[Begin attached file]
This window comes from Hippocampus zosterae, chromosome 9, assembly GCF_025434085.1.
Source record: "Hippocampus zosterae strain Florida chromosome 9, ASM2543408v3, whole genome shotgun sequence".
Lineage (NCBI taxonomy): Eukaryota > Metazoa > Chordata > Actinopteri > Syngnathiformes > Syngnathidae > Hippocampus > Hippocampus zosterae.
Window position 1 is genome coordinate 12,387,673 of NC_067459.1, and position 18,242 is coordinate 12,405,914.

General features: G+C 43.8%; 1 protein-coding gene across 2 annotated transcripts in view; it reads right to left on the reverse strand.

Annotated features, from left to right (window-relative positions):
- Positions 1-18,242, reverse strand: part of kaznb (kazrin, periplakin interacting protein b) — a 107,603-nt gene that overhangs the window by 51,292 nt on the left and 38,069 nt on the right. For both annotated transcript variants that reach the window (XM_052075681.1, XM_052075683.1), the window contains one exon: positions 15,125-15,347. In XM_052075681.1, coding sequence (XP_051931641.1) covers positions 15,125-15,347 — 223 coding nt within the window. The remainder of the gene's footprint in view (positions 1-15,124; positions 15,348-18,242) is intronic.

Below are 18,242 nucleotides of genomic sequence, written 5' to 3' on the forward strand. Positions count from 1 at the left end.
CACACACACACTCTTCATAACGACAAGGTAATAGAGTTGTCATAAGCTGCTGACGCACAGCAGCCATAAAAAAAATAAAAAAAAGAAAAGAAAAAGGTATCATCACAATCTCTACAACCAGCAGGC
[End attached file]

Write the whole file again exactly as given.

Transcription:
This window comes from Hippocampus zosterae, chromosome 9, assembly GCF_025434085.1.
Source record: "Hippocampus zosterae strain Florida chromosome 9, ASM2543408v3, whole genome shotgun sequence".
Lineage (NCBI taxonomy): Eukaryota > Metazoa > Chordata > Actinopteri > Syngnathiformes > Syngnathidae > Hippocampus > Hippocampus zosterae.
Window position 1 is genome coordinate 12,387,673 of NC_067459.1, and position 18,242 is coordinate 12,405,914.

General features: G+C 43.8%; 1 protein-coding gene across 2 annotated transcripts in view; it reads right to left on the reverse strand.

Annotated features, from left to right (window-relative positions):
- Positions 1-18,242, reverse strand: part of kaznb (kazrin, periplakin interacting protein b) — a 107,603-nt gene that overhangs the window by 51,292 nt on the left and 38,069 nt on the right. For both annotated transcript variants that reach the window (XM_052075681.1, XM_052075683.1), the window contains one exon: positions 15,125-15,347. In XM_052075681.1, coding sequence (XP_051931641.1) covers positions 15,125-15,347 — 223 coding nt within the window. The remainder of the gene's footprint in view (positions 1-15,124; positions 15,348-18,242) is intronic.

Below are 18,242 nucleotides of genomic sequence, written 5' to 3' on the forward strand. Positions count from 1 at the left end.
CACACACACACTCTTCATAACGACAAGGTAATAGAGTTGTCATAAGCTGCTGACGCACAGCAGCCATAAAAAAAATAAAAAAAAGAAAAGAAAAAGGTATCATCACAATCTCTACAACCAGCAGGC